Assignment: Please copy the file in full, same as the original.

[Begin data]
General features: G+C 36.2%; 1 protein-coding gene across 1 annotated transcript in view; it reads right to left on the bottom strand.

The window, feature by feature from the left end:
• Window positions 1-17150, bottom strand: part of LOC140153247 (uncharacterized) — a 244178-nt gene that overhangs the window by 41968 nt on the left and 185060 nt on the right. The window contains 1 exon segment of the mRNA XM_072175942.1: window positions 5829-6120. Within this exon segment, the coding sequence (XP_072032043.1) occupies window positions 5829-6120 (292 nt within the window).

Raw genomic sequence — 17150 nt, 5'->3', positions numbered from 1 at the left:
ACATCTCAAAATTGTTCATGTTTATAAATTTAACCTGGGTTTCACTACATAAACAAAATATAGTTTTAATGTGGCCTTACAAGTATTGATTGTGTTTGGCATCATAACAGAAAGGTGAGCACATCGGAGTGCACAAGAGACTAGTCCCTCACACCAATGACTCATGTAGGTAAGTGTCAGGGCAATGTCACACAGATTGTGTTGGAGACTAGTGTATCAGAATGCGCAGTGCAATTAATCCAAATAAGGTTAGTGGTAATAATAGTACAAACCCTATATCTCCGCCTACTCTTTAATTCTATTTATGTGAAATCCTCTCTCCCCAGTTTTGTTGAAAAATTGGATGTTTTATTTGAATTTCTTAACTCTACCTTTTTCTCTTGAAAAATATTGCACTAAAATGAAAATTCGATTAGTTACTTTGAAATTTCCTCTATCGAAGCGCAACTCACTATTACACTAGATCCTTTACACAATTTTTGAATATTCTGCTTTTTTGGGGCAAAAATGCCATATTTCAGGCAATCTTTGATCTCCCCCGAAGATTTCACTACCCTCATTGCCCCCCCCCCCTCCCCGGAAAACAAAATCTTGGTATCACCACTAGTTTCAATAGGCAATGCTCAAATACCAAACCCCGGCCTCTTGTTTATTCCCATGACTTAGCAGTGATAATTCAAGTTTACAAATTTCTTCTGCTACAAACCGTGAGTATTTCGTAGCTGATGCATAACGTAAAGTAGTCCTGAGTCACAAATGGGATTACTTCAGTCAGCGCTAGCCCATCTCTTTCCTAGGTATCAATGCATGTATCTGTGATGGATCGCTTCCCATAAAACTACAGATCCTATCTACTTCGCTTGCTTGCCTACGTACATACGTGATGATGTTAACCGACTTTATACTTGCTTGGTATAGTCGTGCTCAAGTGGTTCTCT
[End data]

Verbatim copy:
General features: G+C 36.2%; 1 protein-coding gene across 1 annotated transcript in view; it reads right to left on the bottom strand.

The window, feature by feature from the left end:
• Window positions 1-17150, bottom strand: part of LOC140153247 (uncharacterized) — a 244178-nt gene that overhangs the window by 41968 nt on the left and 185060 nt on the right. The window contains 1 exon segment of the mRNA XM_072175942.1: window positions 5829-6120. Within this exon segment, the coding sequence (XP_072032043.1) occupies window positions 5829-6120 (292 nt within the window).

Raw genomic sequence — 17150 nt, 5'->3', positions numbered from 1 at the left:
ACATCTCAAAATTGTTCATGTTTATAAATTTAACCTGGGTTTCACTACATAAACAAAATATAGTTTTAATGTGGCCTTACAAGTATTGATTGTGTTTGGCATCATAACAGAAAGGTGAGCACATCGGAGTGCACAAGAGACTAGTCCCTCACACCAATGACTCATGTAGGTAAGTGTCAGGGCAATGTCACACAGATTGTGTTGGAGACTAGTGTATCAGAATGCGCAGTGCAATTAATCCAAATAAGGTTAGTGGTAATAATAGTACAAACCCTATATCTCCGCCTACTCTTTAATTCTATTTATGTGAAATCCTCTCTCCCCAGTTTTGTTGAAAAATTGGATGTTTTATTTGAATTTCTTAACTCTACCTTTTTCTCTTGAAAAATATTGCACTAAAATGAAAATTCGATTAGTTACTTTGAAATTTCCTCTATCGAAGCGCAACTCACTATTACACTAGATCCTTTACACAATTTTTGAATATTCTGCTTTTTTGGGGCAAAAATGCCATATTTCAGGCAATCTTTGATCTCCCCCGAAGATTTCACTACCCTCATTGCCCCCCCCCCCTCCCCGGAAAACAAAATCTTGGTATCACCACTAGTTTCAATAGGCAATGCTCAAATACCAAACCCCGGCCTCTTGTTTATTCCCATGACTTAGCAGTGATAATTCAAGTTTACAAATTTCTTCTGCTACAAACCGTGAGTATTTCGTAGCTGATGCATAACGTAAAGTAGTCCTGAGTCACAAATGGGATTACTTCAGTCAGCGCTAGCCCATCTCTTTCCTAGGTATCAATGCATGTATCTGTGATGGATCGCTTCCCATAAAACTACAGATCCTATCTACTTCGCTTGCTTGCCTACGTACATACGTGATGATGTTAACCGACTTTATACTTGCTTGGTATAGTCGTGCTCAAGTGGTTCTCT